When I first rang Angus, back in 2020, he’d been relatively cool about me visiting until I told him that my Aunt Karen had taken the record, the previous year, for a Highland heifer at the Oban sale. “You mean that three-year-old, Anna of Eilean Mor? Eight thousand guineas. Now that really was a very fine animal.”
Cow shit brings the land to life
The pedigree cattle world is a small one and Karen later explained to me that they’ve been trading beasts with Angus for decades and similarly to him, they view Highland cattle as an essential part of promoting biodiversity on the Ardnamurchan Peninsula where they farm. “You’ll have to come and see for yourself,” she said, when I called. “The island where we graze our cattle is just full of life: oystercatchers, snipe, curlew, and lapwings. They’re all there and they wouldn’t be if it wasn’t farmed.”
Part of the benefit is that, because cattle generally only extract about 10 to 30 per cent of the nourishment their food contains, the rest of it ends up sputtering out as dung. The result is a steaming feast of rich goodness for beetles and flies. It wouldn’t be a pretty job but those who’ve counted have totted up over 200 beetles on a single cow pat, which in turn provides food for some of our most endangered birds. In short, the shit brings the land to life.
My aunt, like lots of farmers, doesn’t have the right ground to “finish” her cattle on, so her calves are generally sold at market as store beasts, which get finished and then sent to the abattoir by somebody else. “The provenance at that point gets lost, in a sense, and the people who buy the beef don’t know they’ve contributed to making the West Highlands a better place,” she explained.
But by her reckoning, there’s a bit of a failure of marketing going on. “Surely,” she suggested, “people would be keen on buying a product with a picture of a lapwing or a redshank or a curlew on it.” She laughed when I told her that in all honesty, I didn’t really know whether it was a brilliant idea and shoppers would go mad for it or whether most people would have no idea what those birds are and wouldn’t think it matters much anyway.
A couple of months back, after the BBC Panorama programme on the horrors of dairy farming (“A Cow’s Life, The True Cost of Milk?”), I caught up with Patrick Laurie. He’s no fan of intensive milk production but at the same time he was in despair that cattle are so frequently trotted out as the greatest cause of our environmental woes when he knows them to be an essential part of saving the black grouse, a bird that by his own admission, means almost everything to him.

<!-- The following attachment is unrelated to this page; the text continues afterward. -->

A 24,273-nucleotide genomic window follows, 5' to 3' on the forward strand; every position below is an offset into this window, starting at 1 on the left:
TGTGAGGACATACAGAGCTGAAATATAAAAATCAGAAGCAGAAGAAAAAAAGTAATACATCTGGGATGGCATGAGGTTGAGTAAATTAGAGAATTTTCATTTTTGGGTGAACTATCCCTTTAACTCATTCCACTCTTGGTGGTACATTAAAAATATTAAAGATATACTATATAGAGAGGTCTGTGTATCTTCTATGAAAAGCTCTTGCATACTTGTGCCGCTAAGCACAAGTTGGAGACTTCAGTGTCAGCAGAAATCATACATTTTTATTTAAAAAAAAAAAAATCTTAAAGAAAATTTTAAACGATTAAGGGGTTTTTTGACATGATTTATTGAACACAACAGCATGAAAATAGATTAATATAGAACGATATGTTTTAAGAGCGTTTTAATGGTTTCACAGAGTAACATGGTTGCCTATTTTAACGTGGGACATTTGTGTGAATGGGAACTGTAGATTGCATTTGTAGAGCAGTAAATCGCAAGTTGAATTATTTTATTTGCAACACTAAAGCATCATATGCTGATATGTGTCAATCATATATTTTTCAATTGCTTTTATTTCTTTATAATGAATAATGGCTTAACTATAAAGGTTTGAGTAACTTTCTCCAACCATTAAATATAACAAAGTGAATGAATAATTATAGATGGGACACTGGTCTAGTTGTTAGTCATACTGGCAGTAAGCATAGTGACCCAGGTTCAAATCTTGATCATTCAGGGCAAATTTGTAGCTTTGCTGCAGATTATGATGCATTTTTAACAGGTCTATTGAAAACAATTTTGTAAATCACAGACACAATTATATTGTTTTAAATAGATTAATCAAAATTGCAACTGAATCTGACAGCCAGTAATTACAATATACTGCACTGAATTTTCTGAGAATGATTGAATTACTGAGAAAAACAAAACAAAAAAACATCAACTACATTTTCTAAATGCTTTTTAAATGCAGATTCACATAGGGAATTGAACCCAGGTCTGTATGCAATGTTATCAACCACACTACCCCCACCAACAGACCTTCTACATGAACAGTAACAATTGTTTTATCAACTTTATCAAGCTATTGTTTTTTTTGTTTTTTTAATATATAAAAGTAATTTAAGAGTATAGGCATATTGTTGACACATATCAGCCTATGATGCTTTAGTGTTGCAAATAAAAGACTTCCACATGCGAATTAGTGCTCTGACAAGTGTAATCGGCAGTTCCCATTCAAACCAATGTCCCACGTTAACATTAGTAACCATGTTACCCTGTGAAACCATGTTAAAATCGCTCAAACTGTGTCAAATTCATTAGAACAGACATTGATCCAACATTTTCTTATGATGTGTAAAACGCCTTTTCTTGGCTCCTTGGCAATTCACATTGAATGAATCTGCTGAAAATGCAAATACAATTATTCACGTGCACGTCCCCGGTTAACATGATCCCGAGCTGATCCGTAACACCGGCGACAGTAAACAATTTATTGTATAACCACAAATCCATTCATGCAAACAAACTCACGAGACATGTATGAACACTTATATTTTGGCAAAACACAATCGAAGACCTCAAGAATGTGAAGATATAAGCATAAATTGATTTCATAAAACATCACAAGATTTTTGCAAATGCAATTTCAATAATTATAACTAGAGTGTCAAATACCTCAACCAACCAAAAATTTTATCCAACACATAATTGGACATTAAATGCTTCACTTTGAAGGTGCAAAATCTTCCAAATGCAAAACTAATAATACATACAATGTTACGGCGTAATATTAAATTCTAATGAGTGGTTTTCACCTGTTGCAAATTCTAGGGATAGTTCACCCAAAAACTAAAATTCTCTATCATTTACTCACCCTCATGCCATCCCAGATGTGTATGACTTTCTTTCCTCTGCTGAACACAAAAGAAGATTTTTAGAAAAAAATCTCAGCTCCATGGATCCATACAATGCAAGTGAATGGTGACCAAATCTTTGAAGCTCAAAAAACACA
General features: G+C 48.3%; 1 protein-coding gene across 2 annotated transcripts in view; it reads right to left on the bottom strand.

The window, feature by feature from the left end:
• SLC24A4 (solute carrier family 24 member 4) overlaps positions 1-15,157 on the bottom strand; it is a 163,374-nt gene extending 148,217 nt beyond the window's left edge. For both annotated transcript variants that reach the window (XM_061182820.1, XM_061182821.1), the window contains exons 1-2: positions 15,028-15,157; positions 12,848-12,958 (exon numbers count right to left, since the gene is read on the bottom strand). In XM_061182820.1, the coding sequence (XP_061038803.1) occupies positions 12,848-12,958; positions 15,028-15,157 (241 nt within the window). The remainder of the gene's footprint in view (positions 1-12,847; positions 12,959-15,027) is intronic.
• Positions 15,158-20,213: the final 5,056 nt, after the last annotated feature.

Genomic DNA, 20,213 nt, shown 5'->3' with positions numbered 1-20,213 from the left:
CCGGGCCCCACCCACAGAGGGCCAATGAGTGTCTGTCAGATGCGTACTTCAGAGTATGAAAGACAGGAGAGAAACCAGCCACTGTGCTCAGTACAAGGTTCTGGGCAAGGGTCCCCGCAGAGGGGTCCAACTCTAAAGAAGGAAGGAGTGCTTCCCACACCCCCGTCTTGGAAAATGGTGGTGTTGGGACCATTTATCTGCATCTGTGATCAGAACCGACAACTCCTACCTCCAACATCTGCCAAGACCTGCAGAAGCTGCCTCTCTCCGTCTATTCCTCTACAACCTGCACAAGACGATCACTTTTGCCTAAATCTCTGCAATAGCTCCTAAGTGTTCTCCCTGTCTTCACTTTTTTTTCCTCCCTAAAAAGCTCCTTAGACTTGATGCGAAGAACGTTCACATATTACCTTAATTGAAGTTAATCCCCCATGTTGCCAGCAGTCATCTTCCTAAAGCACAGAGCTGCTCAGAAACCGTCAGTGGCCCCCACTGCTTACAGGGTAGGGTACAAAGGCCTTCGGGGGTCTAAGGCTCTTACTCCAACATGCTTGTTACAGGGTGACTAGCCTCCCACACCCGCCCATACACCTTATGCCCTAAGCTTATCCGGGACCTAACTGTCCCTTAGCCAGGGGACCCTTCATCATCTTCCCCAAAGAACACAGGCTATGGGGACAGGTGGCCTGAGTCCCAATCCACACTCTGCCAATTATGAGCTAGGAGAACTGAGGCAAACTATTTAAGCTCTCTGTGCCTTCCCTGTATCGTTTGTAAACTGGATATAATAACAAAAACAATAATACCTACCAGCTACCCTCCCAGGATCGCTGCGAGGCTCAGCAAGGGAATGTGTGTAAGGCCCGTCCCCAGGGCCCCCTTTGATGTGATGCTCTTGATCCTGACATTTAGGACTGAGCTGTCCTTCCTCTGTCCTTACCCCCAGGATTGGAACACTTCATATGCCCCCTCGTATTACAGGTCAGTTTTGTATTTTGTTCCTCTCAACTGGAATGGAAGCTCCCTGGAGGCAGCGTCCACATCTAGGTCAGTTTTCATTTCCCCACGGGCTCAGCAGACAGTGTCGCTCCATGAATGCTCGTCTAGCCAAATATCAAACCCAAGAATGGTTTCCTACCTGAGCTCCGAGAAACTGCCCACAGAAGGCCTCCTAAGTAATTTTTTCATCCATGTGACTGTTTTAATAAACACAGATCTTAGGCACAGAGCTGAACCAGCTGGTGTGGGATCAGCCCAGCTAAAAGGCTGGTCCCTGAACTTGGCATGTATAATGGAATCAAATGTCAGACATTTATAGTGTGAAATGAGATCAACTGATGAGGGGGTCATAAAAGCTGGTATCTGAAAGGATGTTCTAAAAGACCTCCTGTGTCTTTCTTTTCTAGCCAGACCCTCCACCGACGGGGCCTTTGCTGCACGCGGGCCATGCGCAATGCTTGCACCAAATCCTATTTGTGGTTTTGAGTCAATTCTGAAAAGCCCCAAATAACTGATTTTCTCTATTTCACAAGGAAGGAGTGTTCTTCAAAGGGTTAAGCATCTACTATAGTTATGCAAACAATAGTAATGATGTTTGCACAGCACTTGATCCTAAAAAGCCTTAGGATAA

He was on his way to feed his beasts when I called, but storm Eunice was raging so he was happy to sit in his truck and grumble. As he sees it, half the world thinks cattle are killing the planet and the rest are generally only happy to pay for beef produced in a way that actually is. “We’ve got this glass ceiling,” he shouted over the wailing wind, “where nobody, down the pub, when they’re out for Sunday lunch, is prepared to pay more than 20 quid for a steak. They might tell you they care about the world, but they’d rather save the money.”
He was reluctant to commit to a hard figure when I asked him what people should pay for a product like his or my aunt’s or Charles Grisedale’s, but he said he reckoned I was about right when I suggested 40 quid for a nice bit of ribeye.
Legalities aside, perhaps the cocaine comparison is an appropriate one. Beef shouldn’t be an everyday thing. More like a once-a-month indulgence, for which you ought to pay through the nose. The difference of course is that cocaine is destroying the beauty of the world whereas native cattle, grazing away in a bit of rough country, can truly help to save it.
In Search of One Last Song is out now in hardback with William Collins